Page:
The all new travel history book ‘Rivers: The Lifeblood of Australia’, written by award winning author Ian Hoskins, is set to show the fantastic and fascinating visual history, of the many wondrous waterways Australia has to offer.
Australia happens to be the second, most driest continent on the planet, yet it is covered with waterways, from Tasmania’s Franklin River to the Ord in Western Australia, the Alligator rivers of Kakadu, Melbourne’s Yarra, and the Murray, the nation’s longest river. These rivers are crucibles of culture, a means of transportation, sites for play, sources of power, bringers of joy and anguish, and are givers of life. Out of every aspect of the amazing Australian landscape, it’s rivers demonstrate the interconnectedness of life.
About Ian Hoskins
Ian Hoskins, is an academic historian, curator and professional historian, that has been based in Sydney for over 25 years. He is currently the North Sydney Historian by North Sydney Council, where he both researches and interprets the local area. Ian is extremely passionate about history and, both cultural and natural landscapes. The interest is said to have begun due to his doctoral work at Sydney University from his study of public parks and gardens, and the development of floral nationalism in the town planning movements of Sydney.
Even working as a curator at Sydney’s renowned Powerhouse Museum, Ian came to understand from his studies that places, plants and buildings can be invested with meanings beyond the obvious. He has since released the books:
- Sydney Harbour: A History: This book won the Queensland Premier’s Literary Prize for History in 2010. Ian says, “In this book I have tried to present a sweeping history of one of the world’s most recognised places from the days of the harbour clans to the demise of the working waterway in the 21st century, while acknowledging the intimate relationships that make this such as special place.”
- Coast: A History of the New South Wales Edge: This book won the New South Wales Premier’s Prize for Regional History in 2014. Ian says, “In this book I trace our relationship with this stretch of land and sea starting thousands of years ago when Aboriginal people feasted on shellfish and perfected the art of building bark canoes, to our present obsession with the beach as a place to live or holiday.”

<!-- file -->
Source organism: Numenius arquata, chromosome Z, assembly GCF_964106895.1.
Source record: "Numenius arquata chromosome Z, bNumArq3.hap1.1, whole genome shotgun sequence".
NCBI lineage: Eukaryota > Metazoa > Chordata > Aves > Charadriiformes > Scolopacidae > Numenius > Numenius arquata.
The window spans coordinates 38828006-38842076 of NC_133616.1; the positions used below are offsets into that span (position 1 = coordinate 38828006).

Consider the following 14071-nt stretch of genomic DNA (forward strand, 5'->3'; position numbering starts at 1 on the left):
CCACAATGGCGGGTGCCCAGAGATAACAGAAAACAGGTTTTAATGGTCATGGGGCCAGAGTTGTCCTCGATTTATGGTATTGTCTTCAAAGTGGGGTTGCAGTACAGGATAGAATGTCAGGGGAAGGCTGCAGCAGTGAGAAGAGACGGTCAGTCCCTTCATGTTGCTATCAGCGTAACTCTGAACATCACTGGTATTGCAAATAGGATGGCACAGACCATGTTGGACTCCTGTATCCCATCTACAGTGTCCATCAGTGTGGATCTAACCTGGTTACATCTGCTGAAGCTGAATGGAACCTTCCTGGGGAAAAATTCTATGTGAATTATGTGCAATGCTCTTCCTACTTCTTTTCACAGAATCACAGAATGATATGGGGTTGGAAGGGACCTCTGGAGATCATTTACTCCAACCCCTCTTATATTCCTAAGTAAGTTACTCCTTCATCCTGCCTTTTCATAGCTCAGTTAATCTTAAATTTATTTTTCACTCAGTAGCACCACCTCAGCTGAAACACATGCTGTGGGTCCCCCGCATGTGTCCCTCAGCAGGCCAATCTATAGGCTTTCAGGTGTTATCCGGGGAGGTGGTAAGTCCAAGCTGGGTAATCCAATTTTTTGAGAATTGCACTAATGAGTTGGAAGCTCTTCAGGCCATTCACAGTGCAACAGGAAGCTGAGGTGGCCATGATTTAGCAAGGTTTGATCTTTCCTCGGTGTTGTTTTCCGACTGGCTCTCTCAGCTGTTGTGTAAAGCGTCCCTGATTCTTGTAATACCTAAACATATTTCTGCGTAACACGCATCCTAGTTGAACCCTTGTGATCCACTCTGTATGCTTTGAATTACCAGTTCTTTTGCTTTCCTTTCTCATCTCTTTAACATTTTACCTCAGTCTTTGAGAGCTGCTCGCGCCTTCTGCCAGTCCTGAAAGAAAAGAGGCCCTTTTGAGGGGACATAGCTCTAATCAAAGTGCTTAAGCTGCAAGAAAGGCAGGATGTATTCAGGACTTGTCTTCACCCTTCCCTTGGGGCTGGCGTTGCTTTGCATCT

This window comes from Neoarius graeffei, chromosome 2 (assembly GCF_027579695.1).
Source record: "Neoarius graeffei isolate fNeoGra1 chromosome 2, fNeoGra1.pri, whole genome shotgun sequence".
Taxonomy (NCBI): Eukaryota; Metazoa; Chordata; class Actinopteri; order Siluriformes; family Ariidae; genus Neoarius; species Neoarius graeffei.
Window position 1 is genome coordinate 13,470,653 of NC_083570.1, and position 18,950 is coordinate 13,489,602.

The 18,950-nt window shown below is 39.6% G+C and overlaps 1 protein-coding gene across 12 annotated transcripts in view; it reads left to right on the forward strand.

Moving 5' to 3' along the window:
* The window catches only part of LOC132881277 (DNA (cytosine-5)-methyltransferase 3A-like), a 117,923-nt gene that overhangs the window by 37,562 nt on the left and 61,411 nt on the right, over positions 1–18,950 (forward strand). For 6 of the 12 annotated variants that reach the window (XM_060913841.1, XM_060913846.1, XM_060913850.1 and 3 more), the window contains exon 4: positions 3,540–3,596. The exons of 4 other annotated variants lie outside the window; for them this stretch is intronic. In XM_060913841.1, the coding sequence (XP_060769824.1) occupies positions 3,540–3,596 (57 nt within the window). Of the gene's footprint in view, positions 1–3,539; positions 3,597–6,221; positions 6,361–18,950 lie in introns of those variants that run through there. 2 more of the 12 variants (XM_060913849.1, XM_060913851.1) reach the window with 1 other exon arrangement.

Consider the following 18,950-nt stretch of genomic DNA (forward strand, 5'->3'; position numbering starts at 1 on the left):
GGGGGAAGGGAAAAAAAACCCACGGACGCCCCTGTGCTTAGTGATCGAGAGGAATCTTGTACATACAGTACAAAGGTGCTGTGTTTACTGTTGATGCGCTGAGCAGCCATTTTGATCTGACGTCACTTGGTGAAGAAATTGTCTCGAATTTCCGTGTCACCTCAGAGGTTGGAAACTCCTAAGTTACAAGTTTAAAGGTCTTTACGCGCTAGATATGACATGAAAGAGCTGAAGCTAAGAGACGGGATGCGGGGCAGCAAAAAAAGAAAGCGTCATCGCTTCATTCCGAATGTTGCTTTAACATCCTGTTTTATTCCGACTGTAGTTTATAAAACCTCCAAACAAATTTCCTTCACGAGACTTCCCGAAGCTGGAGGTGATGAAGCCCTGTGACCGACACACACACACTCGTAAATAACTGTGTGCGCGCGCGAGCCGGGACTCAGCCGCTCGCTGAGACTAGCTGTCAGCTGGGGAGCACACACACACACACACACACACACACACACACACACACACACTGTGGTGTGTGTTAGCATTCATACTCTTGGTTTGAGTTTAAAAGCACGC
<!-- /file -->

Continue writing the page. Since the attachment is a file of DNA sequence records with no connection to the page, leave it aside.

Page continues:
Ian says that the books he has written about have “taken me to beautiful and fascinating places”. With the release of his latest book, ‘Rivers: The Lifeblood of Australia’, he continues to explore the history beauty of Australia’s natural landscapes, with a camera in his hand.
Explore the history of our wondrous waterways with ‘Rivers: The Lifeblood of Australia’
Rivers: The Lifeblood of Australia, is sure to send readers on an adventure throughout Australia, following the incredible waterways of our country. Flick through the visual history of the most well-known, loved, engineered and fought over rivers, that are not only the lifeblood of Australia, but are also of incredible, sometimes painful, local importance. Some of these rivers serve as reminders of the dispossession suffered by those first peoples and their descendants, and evidence of the devastation wrought by drought and dying waterways.
Australia’s former prime-ministerial speechwriter Don Watson, has expressed his sorrow for the price our rivers have paid for the human industry and calls for a greater connection with water ways us Aussies rely so heavily on, for our very own existence. The book represents the distinct beauty of Australian waterways and their importance, with all that depends on them, including; the Australian people, Aussie industries, and the Australian flora and fauna that thrive in river based eco systems.
‘Rivers: The Lifeblood of Australia’ explores the complex connections to water and the intrinsic value waterways and rivers provide to our nation. The all new book is out now, for more please visit: https://www.amazon.com.au/Rivers-Lifeblood-Australia-Ian-Hoskins/dp/064227956X